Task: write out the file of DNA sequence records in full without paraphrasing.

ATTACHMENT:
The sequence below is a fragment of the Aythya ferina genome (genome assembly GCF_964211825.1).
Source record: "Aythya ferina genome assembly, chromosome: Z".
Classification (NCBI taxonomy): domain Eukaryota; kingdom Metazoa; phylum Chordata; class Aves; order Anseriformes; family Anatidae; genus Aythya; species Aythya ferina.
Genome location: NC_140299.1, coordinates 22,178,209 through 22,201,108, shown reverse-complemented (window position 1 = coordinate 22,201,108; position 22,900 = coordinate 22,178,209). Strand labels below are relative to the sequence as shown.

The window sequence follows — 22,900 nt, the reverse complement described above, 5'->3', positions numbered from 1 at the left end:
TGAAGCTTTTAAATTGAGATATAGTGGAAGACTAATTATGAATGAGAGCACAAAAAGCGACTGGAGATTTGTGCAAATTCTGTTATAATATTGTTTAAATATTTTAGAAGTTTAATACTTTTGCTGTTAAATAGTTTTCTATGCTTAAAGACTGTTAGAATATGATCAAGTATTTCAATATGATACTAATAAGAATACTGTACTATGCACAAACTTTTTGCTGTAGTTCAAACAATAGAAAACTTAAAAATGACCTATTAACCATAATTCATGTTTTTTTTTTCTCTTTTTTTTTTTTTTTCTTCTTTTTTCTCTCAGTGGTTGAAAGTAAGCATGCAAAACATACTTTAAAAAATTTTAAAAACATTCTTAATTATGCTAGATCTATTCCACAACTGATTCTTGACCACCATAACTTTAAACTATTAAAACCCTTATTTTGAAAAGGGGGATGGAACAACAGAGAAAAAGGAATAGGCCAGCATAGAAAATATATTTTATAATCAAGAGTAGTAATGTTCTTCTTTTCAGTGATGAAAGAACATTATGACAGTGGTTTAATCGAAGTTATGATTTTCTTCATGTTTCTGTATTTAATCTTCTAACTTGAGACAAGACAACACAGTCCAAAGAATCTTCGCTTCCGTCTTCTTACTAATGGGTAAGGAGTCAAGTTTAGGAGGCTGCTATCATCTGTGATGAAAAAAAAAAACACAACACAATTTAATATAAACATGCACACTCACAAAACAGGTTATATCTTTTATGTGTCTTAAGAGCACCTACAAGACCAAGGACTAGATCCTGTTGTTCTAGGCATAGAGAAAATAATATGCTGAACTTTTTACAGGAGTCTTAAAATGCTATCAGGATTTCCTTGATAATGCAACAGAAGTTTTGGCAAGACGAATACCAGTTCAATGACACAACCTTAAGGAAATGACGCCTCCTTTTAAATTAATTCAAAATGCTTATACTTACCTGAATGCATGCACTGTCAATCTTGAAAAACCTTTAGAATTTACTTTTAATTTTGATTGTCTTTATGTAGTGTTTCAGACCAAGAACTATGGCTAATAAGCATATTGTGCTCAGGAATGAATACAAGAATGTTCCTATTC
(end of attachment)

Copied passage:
The sequence below is a fragment of the Aythya ferina genome (genome assembly GCF_964211825.1).
Source record: "Aythya ferina genome assembly, chromosome: Z".
Classification (NCBI taxonomy): domain Eukaryota; kingdom Metazoa; phylum Chordata; class Aves; order Anseriformes; family Anatidae; genus Aythya; species Aythya ferina.
Genome location: NC_140299.1, coordinates 22,178,209 through 22,201,108, shown reverse-complemented (window position 1 = coordinate 22,201,108; position 22,900 = coordinate 22,178,209). Strand labels below are relative to the sequence as shown.

The window sequence follows — 22,900 nt, the reverse complement described above, 5'->3', positions numbered from 1 at the left end:
TGAAGCTTTTAAATTGAGATATAGTGGAAGACTAATTATGAATGAGAGCACAAAAAGCGACTGGAGATTTGTGCAAATTCTGTTATAATATTGTTTAAATATTTTAGAAGTTTAATACTTTTGCTGTTAAATAGTTTTCTATGCTTAAAGACTGTTAGAATATGATCAAGTATTTCAATATGATACTAATAAGAATACTGTACTATGCACAAACTTTTTGCTGTAGTTCAAACAATAGAAAACTTAAAAATGACCTATTAACCATAATTCATGTTTTTTTTTTCTCTTTTTTTTTTTTTTTCTTCTTTTTTCTCTCAGTGGTTGAAAGTAAGCATGCAAAACATACTTTAAAAAATTTTAAAAACATTCTTAATTATGCTAGATCTATTCCACAACTGATTCTTGACCACCATAACTTTAAACTATTAAAACCCTTATTTTGAAAAGGGGGATGGAACAACAGAGAAAAAGGAATAGGCCAGCATAGAAAATATATTTTATAATCAAGAGTAGTAATGTTCTTCTTTTCAGTGATGAAAGAACATTATGACAGTGGTTTAATCGAAGTTATGATTTTCTTCATGTTTCTGTATTTAATCTTCTAACTTGAGACAAGACAACACAGTCCAAAGAATCTTCGCTTCCGTCTTCTTACTAATGGGTAAGGAGTCAAGTTTAGGAGGCTGCTATCATCTGTGATGAAAAAAAAAAACACAACACAATTTAATATAAACATGCACACTCACAAAACAGGTTATATCTTTTATGTGTCTTAAGAGCACCTACAAGACCAAGGACTAGATCCTGTTGTTCTAGGCATAGAGAAAATAATATGCTGAACTTTTTACAGGAGTCTTAAAATGCTATCAGGATTTCCTTGATAATGCAACAGAAGTTTTGGCAAGACGAATACCAGTTCAATGACACAACCTTAAGGAAATGACGCCTCCTTTTAAATTAATTCAAAATGCTTATACTTACCTGAATGCATGCACTGTCAATCTTGAAAAACCTTTAGAATTTACTTTTAATTTTGATTGTCTTTATGTAGTGTTTCAGACCAAGAACTATGGCTAATAAGCATATTGTGCTCAGGAATGAATACAAGAATGTTCCTATTC